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Spokane, Washington  Est. May 19, 1883
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Lawmaker urges MRSA tracking

Tiras Wilbur, left,  and Marcus Holland  wash their hands after coming in from the playground Friday at Audubon Elementary School. Recent reports of MRSA cases in schools across Washington state have sparked sanitizing efforts.   
 (CHRISTOPHER ANDERSON / The Spokesman-Review)
Tiras Wilbur, left, and Marcus Holland wash their hands after coming in from the playground Friday at Audubon Elementary School. Recent reports of MRSA cases in schools across Washington state have sparked sanitizing efforts. (CHRISTOPHER ANDERSON / The Spokesman-Review)

Spurred by rising worry over potentially dangerous drug-resistant staph infections, a Washington lawmaker has asked Gov. Chris Gregoire to declare MRSA a public health emergency that requires immediate monitoring.

Rep. Tom Campbell, R-Roy, sent a letter Thursday demanding that Gregoire invoke her executive powers to order the state Department of Health to track cases of methicillin-resistant Staphylococcus aureus.

The move would add the potentially fatal infections immediately to a list of about 70 notifiable conditions that include tuberculosis, pertussis and chicken pox.

“We simply must know where, who and under what circumstances these events are happening,” wrote Campbell.

A spokeswoman for Gregoire said Friday that the governor hadn’t seen Campbell’s letter or considered his request. But Dr. Maxine Hayes, the state’s health officer, said as worrisome as MRSA may be, it doesn’t rise to the level of a public health emergency.

“You have to be able to show an imminent public health emergency,” Hayes said. “We’ve had a lot of things that don’t rise to the emergency equation.”

Although Campbell has just drafted a new bill requiring MRSA reporting, he said growing public awareness – and worry – requires action before the state Legislature convenes in January.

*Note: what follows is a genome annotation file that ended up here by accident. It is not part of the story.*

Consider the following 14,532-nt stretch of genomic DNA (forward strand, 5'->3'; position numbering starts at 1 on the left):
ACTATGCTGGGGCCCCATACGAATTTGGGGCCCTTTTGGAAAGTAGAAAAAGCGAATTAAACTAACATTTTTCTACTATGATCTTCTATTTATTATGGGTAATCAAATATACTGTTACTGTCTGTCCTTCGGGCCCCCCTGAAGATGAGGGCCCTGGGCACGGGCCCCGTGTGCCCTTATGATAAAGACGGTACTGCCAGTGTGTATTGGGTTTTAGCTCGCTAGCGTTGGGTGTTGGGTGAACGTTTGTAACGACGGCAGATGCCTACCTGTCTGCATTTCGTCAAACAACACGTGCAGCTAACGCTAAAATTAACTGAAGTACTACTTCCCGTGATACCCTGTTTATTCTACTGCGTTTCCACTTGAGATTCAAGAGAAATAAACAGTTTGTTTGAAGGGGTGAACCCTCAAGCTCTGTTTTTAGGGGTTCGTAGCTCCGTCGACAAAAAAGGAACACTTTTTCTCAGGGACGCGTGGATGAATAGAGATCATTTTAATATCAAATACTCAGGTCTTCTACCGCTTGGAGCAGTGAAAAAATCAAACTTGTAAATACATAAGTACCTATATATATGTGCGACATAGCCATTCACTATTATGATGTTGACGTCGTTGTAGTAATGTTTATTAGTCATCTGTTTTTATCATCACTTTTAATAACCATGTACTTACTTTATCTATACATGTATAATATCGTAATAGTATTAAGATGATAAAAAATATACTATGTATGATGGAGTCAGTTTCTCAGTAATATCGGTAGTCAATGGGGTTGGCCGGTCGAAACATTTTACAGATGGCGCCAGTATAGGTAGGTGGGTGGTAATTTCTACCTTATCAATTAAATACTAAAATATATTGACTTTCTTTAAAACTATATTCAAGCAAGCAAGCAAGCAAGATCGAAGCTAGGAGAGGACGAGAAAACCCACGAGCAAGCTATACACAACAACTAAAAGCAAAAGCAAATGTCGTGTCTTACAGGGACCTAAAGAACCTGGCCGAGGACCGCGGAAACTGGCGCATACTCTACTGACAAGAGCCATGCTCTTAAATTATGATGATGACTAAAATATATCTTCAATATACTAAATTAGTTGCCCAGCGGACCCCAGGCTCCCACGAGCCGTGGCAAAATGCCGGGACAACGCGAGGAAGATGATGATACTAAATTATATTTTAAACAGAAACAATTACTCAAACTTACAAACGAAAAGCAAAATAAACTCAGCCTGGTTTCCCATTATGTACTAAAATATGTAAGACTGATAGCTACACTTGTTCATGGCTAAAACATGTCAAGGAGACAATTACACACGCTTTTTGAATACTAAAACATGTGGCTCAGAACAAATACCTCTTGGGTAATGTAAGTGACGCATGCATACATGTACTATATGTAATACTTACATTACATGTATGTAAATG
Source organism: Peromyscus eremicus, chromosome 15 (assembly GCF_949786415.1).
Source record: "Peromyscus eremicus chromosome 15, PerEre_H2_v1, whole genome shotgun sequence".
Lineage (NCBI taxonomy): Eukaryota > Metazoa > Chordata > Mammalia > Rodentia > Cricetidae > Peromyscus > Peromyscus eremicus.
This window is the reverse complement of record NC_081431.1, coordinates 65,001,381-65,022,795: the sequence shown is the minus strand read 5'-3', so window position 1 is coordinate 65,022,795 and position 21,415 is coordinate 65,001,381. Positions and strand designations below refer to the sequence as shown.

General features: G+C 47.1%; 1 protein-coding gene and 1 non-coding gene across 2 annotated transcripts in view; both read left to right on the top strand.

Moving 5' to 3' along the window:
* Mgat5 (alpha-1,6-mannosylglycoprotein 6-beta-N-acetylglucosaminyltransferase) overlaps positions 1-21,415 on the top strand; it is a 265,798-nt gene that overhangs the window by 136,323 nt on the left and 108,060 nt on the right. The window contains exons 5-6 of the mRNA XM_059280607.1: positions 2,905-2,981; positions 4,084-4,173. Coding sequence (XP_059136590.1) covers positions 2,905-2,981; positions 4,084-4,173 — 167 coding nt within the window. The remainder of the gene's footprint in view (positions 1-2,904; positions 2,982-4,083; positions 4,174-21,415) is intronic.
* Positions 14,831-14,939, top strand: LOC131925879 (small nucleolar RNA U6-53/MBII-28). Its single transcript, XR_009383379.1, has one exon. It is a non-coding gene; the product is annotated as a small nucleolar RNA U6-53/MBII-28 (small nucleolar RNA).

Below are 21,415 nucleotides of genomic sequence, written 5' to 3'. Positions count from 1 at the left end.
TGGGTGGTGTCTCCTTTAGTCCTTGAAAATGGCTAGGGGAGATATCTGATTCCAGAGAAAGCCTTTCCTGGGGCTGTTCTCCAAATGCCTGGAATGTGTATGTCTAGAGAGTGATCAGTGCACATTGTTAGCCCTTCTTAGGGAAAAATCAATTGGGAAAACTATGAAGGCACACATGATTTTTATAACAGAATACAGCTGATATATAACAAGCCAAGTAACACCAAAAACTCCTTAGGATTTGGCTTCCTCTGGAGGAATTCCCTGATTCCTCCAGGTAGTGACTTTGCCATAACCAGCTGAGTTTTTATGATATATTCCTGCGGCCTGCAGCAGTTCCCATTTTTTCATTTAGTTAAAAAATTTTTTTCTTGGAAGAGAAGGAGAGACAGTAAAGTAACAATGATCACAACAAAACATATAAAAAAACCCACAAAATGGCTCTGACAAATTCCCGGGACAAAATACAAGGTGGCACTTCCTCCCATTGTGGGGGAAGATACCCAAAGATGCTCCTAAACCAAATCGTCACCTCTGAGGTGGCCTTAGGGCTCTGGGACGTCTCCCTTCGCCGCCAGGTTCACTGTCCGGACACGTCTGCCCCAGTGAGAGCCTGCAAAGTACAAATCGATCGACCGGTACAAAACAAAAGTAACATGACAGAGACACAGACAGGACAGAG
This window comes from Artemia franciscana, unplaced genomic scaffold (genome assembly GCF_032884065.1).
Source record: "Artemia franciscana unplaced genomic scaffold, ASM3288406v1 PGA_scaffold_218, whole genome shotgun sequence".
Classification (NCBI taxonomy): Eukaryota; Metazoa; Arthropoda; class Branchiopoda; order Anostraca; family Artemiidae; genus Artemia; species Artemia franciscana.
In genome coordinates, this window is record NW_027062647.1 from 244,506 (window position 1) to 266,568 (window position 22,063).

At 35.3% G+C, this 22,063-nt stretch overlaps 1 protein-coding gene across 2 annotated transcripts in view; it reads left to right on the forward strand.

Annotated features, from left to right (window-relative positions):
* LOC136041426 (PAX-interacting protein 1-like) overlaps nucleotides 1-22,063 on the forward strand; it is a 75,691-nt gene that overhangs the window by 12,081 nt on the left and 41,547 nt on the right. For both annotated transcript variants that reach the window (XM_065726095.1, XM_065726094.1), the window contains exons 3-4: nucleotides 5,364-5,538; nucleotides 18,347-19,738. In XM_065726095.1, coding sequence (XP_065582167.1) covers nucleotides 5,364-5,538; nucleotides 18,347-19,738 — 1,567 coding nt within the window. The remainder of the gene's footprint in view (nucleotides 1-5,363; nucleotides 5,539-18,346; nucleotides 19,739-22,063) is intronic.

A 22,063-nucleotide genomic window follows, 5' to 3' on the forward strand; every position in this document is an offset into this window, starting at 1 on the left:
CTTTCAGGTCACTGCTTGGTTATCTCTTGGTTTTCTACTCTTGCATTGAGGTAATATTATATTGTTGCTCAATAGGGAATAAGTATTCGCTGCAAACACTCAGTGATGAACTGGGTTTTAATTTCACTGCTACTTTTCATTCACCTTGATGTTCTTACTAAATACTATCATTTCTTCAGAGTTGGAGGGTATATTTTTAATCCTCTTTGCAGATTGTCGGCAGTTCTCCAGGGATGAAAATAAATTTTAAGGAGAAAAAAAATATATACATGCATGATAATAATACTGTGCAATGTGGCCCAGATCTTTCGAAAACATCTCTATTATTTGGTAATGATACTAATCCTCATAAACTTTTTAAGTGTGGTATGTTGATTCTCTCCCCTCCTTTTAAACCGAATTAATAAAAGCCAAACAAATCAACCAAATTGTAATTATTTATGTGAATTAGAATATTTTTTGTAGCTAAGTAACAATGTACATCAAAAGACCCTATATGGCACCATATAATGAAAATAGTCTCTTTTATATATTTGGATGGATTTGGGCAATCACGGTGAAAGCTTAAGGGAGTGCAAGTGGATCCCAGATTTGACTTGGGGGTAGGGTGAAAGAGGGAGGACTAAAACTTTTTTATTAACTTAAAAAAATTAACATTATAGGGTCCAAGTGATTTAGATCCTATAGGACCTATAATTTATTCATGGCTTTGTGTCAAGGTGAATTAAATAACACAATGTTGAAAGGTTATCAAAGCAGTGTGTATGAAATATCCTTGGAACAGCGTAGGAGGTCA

“This is persistent strain of bacteria,” he said. “That makes it more important than herpes. If a lethal bacteria is not something to be concerned with, I don’t know what is.”

Recent reports of MRSA cases in schools statewide have sparked reactions bordering on panic.

A school in Port Townsend closed its gyms after reports of the bacteria surfaced and other schools, including those in Spokane and Coeur d’Alene, have scrubbed desks, installed sanitizers and sent letters home to reassure worried parents.

MRSA has been around for decades and is treatable, Hayes said. It’s not like an outbreak of pandemic influenza, which would immediately threaten thousands of lives.

Emergency rules can be adopted by the governor, the state Board of Health or the health officer, according to Washington regulations. Rules can be adopted if they’re “necessary for the preservation of public health, safety or general welfare.”

Such rules may remain in effect only for 120 days, Hayes added.

“We’d take it,” said Campbell, who added that that would be enough time for fellow lawmakers to consider his bill. “I thought the department of public health dealt with public health.”

The state health board will consider what to do about MRSA at a meeting next week, but executive director Craig McLaughlin said he wasn’t prepared to advocate for immediate reporting.

“It’s not clear to me what immediate benefits there would be from mandatory reporting of MRSA,” he said.

Virginia Gov. Timothy M. Kaine last month proposed mandatory MRSA reporting after a student in his state died and several schools were affected by the infections.

As many as 500 people in Washington may have died because of, or with, MRSA, according to an analysis of state death certificate records. In 2005, 168 people died of MRSA or other antibiotic-resistant infections, analysis showed.

About 94,000 people developed serious MRSA infections nationwide in 2005 and nearly 19,000 died, according to new research from the federal Centers for Disease Control and Prevention.

Campbell’s move to require health officials to track the germ drew praise from Jean Long, 61, of Spokane, whose husband, Jim, 67, developed a severe case of MRSA in his right hand last spring.

“I want to see it done, too,” she said. “There are too many people with their heads buried in the sand who don’t know how important it is.”

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